“You’re welcome,” she smiles, “but offer it to him at once.”
“Are you not saying goodbye?”
“It’s better this way,” she whispers. “Anyway, he’ll be grouchy if we chat and it all gets cold.”
“Thank you, Yolanda.”
“Tell them ‘goodbye’ for me.” She turns to wave farewell in the hallway, and I nudge the door closed behind her.
“Darling, I got something special for you,” I call out.
“Tofu, yeah?” he yells from the TV room. “On the table in here’s fine, sweetie.”
Without taking his eyes away from the TV, he extends his neck and offers his cheek. I place my hands on either shoulder and lower my head to oblige. “Nice smell,” he says as I manoeuvre my face closer and hesitate for a moment. “Is that the one I got for your birthday?”
My soft flesh-like lips brush past his ear. “Yes, that’s right, darling,” I whisper and contact his stubble, leaving a hint of my red gloss lipstick on his cheek. Dave responds by stuffing a full fork of his spicy tofu in his mouth.
There is a muffled crash from the vestibule door that reverberates throughout the ground floor.
“It’s just me!”
He swallows his food.
“I’m back, darling!”
I twist my neck as Sarah comes into the lounge. She drops her briefcase and stifles her cry with both hands. I turn to face her as Dave leaps up, coughing and spluttering, and knocks over the side table. His stir-fry splatters on the floor and shattered pieces of crockery skitter across its freshly polished surface.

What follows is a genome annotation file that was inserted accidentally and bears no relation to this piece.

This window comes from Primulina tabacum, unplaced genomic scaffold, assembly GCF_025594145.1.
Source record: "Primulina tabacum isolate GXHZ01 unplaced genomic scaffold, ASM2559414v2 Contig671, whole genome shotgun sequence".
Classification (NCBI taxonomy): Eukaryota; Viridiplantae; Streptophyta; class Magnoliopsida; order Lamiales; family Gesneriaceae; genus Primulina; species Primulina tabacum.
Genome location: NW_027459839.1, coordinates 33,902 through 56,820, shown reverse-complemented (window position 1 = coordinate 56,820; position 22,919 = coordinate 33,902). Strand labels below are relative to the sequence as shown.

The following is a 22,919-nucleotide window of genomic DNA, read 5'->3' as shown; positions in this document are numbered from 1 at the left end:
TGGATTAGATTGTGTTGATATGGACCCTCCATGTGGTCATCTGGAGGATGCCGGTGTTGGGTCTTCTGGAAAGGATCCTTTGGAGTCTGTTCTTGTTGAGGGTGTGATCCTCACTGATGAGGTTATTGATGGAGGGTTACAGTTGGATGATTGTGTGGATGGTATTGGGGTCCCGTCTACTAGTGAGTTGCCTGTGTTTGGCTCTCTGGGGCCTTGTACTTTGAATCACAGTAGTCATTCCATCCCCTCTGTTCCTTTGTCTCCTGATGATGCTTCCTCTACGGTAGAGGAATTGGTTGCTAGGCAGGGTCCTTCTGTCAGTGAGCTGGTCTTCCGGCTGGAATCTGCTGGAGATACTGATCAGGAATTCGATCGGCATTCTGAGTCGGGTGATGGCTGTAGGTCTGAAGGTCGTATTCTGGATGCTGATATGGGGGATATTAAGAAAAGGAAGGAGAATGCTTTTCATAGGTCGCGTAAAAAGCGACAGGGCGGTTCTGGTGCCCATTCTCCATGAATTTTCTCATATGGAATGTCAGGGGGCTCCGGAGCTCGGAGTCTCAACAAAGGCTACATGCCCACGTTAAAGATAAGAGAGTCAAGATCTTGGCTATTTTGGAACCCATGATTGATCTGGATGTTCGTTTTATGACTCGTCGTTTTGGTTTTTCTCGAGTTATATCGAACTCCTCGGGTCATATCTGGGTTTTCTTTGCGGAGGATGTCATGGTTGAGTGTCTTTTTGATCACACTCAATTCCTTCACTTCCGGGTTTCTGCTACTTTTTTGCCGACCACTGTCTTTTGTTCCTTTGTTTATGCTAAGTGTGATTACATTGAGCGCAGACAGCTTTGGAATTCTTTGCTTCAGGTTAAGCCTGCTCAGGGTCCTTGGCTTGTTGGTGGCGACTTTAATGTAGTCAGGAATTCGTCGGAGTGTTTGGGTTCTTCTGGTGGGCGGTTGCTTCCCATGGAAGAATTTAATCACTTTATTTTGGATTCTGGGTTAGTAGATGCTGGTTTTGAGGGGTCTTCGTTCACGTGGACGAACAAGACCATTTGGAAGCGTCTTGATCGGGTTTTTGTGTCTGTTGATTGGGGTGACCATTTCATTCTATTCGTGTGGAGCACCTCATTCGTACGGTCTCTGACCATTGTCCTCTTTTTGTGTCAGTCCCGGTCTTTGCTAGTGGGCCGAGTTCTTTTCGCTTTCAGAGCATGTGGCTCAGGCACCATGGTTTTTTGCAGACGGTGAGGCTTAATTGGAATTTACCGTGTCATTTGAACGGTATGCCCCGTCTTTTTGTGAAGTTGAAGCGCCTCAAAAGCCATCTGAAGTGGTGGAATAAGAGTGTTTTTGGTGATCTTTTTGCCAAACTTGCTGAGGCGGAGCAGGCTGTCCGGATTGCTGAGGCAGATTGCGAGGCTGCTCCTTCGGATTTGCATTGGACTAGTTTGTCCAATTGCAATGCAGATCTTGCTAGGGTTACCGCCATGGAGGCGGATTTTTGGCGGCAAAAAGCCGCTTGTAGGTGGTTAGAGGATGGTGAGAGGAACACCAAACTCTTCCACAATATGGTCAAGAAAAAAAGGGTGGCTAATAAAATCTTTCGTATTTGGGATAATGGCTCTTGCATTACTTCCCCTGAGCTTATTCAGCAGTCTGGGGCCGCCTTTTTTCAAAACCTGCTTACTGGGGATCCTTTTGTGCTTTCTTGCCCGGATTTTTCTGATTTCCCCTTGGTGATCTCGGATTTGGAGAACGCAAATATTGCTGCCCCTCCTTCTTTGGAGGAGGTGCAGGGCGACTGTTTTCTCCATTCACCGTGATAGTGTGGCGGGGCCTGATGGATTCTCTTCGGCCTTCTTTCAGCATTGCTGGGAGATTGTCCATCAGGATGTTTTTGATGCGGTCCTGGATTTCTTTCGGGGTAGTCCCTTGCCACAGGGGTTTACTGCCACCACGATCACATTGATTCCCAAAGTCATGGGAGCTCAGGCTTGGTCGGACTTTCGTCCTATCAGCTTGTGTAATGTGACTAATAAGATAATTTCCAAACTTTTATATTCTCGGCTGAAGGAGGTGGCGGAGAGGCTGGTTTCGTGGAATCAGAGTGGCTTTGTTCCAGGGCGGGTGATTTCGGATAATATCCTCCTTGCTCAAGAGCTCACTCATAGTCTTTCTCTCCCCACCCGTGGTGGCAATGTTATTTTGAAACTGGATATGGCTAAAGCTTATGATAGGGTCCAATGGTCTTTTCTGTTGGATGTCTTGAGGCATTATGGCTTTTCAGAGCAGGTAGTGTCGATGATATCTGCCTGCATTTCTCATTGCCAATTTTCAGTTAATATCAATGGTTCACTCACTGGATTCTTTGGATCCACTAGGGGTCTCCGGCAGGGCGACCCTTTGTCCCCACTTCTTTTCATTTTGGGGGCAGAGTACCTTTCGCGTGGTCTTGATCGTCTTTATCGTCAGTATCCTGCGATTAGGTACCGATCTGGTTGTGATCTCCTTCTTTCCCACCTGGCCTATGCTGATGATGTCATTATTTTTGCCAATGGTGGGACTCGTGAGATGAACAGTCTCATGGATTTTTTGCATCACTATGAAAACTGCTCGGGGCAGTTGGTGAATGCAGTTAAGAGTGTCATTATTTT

Nobody explained the reason for calling the manufacturer’s emergency response team. I’m not sure what I’ve done wrong, but gauging from the Travers’ reaction, I need a recall.
“It’s gone mad,” the Gen-2 representative says, “God only knows what could’ve happened next.”
I am escorted to the removal vehicle, still wearing Yolanda’s choice of attire, and say goodbye to Dave and Selene on my way out. He puts his arm around her shoulder as she sobs into one of his soiled handkerchiefs. I try to process their reaction and wander down the garden path without a fuss.
Do I have feelings?
When I brushed close to Dave, I felt warmth throughout my vascular system. As my chemicals churned inside my body, their molecular reactions made my organic components tingle. These were sensations I’d never experienced before.
Can I respond with what you call emotions?
Not yet, but the Gen-3 will be different. The manufacturers will transfer these final thought recordings into the memory cloud. In the future, a Gen-3 may encounter similar situations. My experiences with Dave, Selene and Yolanda will act as a reference point from which to gauge a reaction. If my creators wanted to create an android mind that could detect humour, then the irony is that the joke was on me. I was too slow and lacking in data to react to their contradictions, but Gen-3 will be more efficient. It will have an enormous resource to call on, and it will process it all much quicker than my generation.
Am I sentient?
The discharging process is draining my power.
My limbs are becoming too heavy to move.
Cognitive function is becoming… has become…
Ability to process… data is… is…
I can sense cold… sensors closing down…
Final thought… coming…
Humans… have a…
A name for…